by Robin Roshkind, Esquire, West Palm Beach, Florida
In my continuation of “working the system” in divorce court blogs, I must qualify that I am only licensed to practice law in the State of Florida. Therefore, all my information is based upon Florida law. Marriage and divorce laws change with each state.
In Florida divorces, there is such a thing as “imputation of income”. Income of a husband or a wife is especially important when it comes to issues such as child support, alimony and any request for an award of attorneys fees. PRESENT ability to pay is important for temporary relief hearings pending the actual divorce proceedings.
But at the end of the process, when it comes down to the actual trial, the divorce court judge may look at a party’s earning history over the last three to five years, not just the present day income. As a result of that employment history, the court may “impute” an income to a spouse, and enter a ruling “as if” the spouse was in fact earning that income, even though in reality they are sitting on the beach waiting for this case to be over.
Often, to impute an income, in addition to any earnings history, the judge might also consider a vocation evaluation. That is when a party is evaluated as to their age, health, education and marketable skills set, and the evaluator, as expert witness, testifies as to what that spouse could be earning if employed. The divorce court judge then has the discretion to impute an income to that spouse as if he/she were employed earning that income and enter an order based upon that imputed income.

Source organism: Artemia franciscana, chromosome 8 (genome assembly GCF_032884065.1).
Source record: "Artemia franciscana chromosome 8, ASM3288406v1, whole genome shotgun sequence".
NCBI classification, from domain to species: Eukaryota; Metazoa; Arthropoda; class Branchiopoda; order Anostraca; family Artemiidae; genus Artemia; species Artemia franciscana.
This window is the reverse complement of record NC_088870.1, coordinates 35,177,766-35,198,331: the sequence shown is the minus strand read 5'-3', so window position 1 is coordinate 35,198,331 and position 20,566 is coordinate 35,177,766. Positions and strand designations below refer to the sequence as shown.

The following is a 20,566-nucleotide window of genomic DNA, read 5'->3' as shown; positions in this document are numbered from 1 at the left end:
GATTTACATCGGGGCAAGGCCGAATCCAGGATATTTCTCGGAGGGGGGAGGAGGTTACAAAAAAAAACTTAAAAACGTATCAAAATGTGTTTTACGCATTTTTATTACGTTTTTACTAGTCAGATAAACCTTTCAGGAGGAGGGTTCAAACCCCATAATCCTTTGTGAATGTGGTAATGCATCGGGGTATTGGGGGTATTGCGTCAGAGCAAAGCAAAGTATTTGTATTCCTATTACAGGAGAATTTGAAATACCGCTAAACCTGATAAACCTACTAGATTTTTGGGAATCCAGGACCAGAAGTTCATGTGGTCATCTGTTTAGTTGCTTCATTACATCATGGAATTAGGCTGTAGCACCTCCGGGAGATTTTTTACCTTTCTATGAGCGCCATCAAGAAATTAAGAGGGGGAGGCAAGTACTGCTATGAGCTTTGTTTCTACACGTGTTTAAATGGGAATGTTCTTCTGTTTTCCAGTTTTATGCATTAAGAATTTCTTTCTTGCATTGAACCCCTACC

Vocational evaluations are granted by court order after a motion is made and a hearing is set. They are helpful tools in imputing an income to an under employed or unemployed spouse for purposes of awarding alimony, child support and attorneys fees. For more information about this or other divorce topics, call one of the divorce lawyers at ROBIN ROSHKIND, P.A. at 561 835 9091 or click on the Firm’s web site at http://www.familylawwpb.com.